The true sin of Faustus is not the desire for strength and worldly pleasures; it is, first and foremost, the pursuit of human rather than divine wisdom, and with it, the cult of black magic and forbidden knowledge. Marlowe makes dramatic use of the Protestant belief that such acts are simply damnable. The Moralities’ Good and Evil Angels become projections of the warring elements in Faustus’s soul.
The play begins with the arrival of the Chorus, who talks of Dr. Faustus’s birth. Faustus was born in Germany of peasant stock. He then travelled to Wartenberg, where he was soon bestowed with the title of doctor. Following this, a brief account of Faustus’ tragic life is given, detailing how he became drawn to necromancy and thus brought about his own demise.
In the first scene of Act I, we find Faustus soliloquizing. He is contemplating the idea of abandoning his physician’s profession in favor of necromancy. He prefers the “magician’s metaphysics” to physics; he fantasizes about a world of benefit and delight, of strength, honor, and omnipotence, and eventually concludes that he must be a magician. With this objective in mind, he summons the assistance of his magician associates, Valdes and Cornelius. They tempt Faustus by telling him that magic will carry spirits of every aspect to his feet, and they will be at his disposal at all times. Faustus becomes more enthused. At his plea, his friends plan to teach him the fundamentals of necromancy. After mastering the craft, Faustus is able to summon Mephistopheles, who implores him to abandon his “frivolous demands, which strike fear into his fainting soul.” On the other hand, Faustus wishes to remain steadfast in his pursuit; he also expresses a desire to sell his soul to Lucifer in return for a twenty-four-year life of voluptuousness.
However, Faustus cannot be content with this. The dispute in his mind continues; he considers renunciating magic and repenting at one point. Marlowe reintroduces the Good Angel and the Evil Angel to symbolize Faustus’s mental inconsistencies. Faustus cries out for Christ in a fit of weakness. Lucifer, Beelzebub, and Mephistopheles all join simultaneously. They are offended by Faustus’s use of the name of Christ and wish for him to think exclusively of Lucifer. Faustus, terrified, swears not to do so. Lucifer then demonstrates one of his pastimes to him. He manifests his supernatural abilities, the Seven Deadly Sins, in their normal forms. Before Faustus, Pride, Covetousness, Wrath, Envy, Gluttony, Sloth, and Lechery enter one by one.
The third Act brings us to Rome, where Faustus plays practical jokes on the great men of the day, the Pope and Cardinal, and uses his magic on poor wretches. However, unable to do much with his magical abilities and despair at the thought of hell, Faustus is about to commit suicide at the prompting of Mephistopheles when an elderly man appears and convinces him to pray for God’s mercy. This is revealed in Act five. Mephistopheles appears and threatens to rip him apart for violating his contract, prompting him to sign another with Lucifer. Faustus then approaches Helen of Troy about being his paramour. On the night of his 24-year lease on life’s expiration, he awaits the hour of midnight with growing fear and despair. As midnight approaches, the demons catch him and drag him to hell, shrieking.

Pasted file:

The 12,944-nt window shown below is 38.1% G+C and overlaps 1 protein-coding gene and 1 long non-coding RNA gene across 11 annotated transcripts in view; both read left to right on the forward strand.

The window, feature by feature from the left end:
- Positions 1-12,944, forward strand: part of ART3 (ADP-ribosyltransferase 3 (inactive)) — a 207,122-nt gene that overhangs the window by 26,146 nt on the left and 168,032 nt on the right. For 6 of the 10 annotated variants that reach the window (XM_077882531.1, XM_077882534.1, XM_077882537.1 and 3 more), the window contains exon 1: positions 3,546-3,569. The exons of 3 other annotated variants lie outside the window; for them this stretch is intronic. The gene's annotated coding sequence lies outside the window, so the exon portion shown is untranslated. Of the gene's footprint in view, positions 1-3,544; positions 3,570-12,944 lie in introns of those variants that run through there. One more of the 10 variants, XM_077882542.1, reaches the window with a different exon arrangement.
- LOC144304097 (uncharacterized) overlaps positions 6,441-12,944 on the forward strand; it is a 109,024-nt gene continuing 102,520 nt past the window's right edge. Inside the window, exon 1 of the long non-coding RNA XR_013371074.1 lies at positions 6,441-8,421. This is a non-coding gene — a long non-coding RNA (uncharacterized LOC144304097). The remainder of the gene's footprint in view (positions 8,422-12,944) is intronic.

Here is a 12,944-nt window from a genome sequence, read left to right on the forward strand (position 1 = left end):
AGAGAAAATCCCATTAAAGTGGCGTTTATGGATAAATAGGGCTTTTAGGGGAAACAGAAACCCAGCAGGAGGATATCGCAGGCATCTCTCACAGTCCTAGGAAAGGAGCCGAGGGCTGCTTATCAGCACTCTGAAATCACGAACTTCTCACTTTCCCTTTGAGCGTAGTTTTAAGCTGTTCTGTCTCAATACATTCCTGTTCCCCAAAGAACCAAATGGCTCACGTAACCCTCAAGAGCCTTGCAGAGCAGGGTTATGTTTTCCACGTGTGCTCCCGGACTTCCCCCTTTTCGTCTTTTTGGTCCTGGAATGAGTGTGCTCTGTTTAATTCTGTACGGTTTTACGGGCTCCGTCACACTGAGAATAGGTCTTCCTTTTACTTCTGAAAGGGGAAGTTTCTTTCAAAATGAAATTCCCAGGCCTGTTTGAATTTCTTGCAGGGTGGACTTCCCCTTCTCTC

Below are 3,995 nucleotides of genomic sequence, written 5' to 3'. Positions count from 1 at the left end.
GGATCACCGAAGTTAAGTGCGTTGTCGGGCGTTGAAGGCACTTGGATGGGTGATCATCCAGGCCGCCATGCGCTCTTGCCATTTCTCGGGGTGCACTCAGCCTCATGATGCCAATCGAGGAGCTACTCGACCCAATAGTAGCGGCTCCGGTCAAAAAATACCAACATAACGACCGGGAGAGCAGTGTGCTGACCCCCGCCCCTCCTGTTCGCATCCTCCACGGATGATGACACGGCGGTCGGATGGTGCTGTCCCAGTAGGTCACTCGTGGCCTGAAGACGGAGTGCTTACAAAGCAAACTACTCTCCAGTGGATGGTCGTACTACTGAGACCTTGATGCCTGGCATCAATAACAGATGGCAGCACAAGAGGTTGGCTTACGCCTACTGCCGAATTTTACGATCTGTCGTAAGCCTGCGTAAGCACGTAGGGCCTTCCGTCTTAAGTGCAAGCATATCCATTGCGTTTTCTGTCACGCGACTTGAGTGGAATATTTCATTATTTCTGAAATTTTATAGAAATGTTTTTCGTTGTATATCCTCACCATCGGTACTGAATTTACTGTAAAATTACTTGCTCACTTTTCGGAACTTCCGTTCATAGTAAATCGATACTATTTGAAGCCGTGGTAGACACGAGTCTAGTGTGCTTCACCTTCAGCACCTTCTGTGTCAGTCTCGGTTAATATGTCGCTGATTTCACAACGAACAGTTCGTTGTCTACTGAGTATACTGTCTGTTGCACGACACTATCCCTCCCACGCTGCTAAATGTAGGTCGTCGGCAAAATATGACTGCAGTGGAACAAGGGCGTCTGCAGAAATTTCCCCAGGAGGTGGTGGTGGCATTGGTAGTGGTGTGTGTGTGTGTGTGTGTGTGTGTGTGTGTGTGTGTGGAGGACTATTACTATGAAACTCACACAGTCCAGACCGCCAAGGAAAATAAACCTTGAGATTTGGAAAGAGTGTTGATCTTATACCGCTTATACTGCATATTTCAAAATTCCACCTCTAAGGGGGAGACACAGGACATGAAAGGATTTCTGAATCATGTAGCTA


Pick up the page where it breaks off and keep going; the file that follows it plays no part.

This is the context in which Marlowe’s Doctor Faustus is set. However, Marlowe’s play has flaws in its structure. The most serious flaws are those found in Marlowe’s other works. He also loses sight of the tragedy’s minor characters. His Faustus is an island unto himself. We have the impression that Faustus possesses no moral authority to oppose. He is an outcast in a world populated by Lilliputians. The other characters are entirely unnecessary: his Wagner does not exist independently. When we read the play, we frequently have the impression that omitting all minor characters would have added nothing to the drama. Additionally, Marlowe’s Doctor Faustus is written in a solemn tone. Each of his plays is pitched on a single tone, that of youthful zeal and tragic passion. His clowning scenes (if they are from his pen) read as if the actors were free to fill in as they pleased. Along with this lack of humor in Doctor Faustus, another aspect worth noting is the play’s near-complete lack of female characters. Helen is a figment of her imagination. The other lone female character is the Duchess of Vanholt, to whom Faustus magically delivers a bowl of ripe grapes. However, Doctor Faustus is a poor drama; it is essentially a series of disparate scenes that are loosely connected. These flaws demonstrate Marlowe’s art’s constrained boundaries.
Marlowe’s flaws in the construction of his tragedy also demonstrate how superior Shakespeare’s approach was to his; Marlowe’s verse is strangely monotonous in comparison to Shakespeare’s. In Marlowe’s dramatic verse, we find an accumulation of self-contained verses, all of which follow the same rhythmical pattern. On the other hand, Shakespeare’s verse-melody is constantly varied. He was capable of doing it better than Marlowe. The latter’s verse style is much less adaptable than even Shakespeare’s early verse style. Marlowe’s diction is so singular and remarkable, sustained by the Renaissance men’s soaring intellectual ambition. He is Shakespeare’s inferior as he descends to the common earth.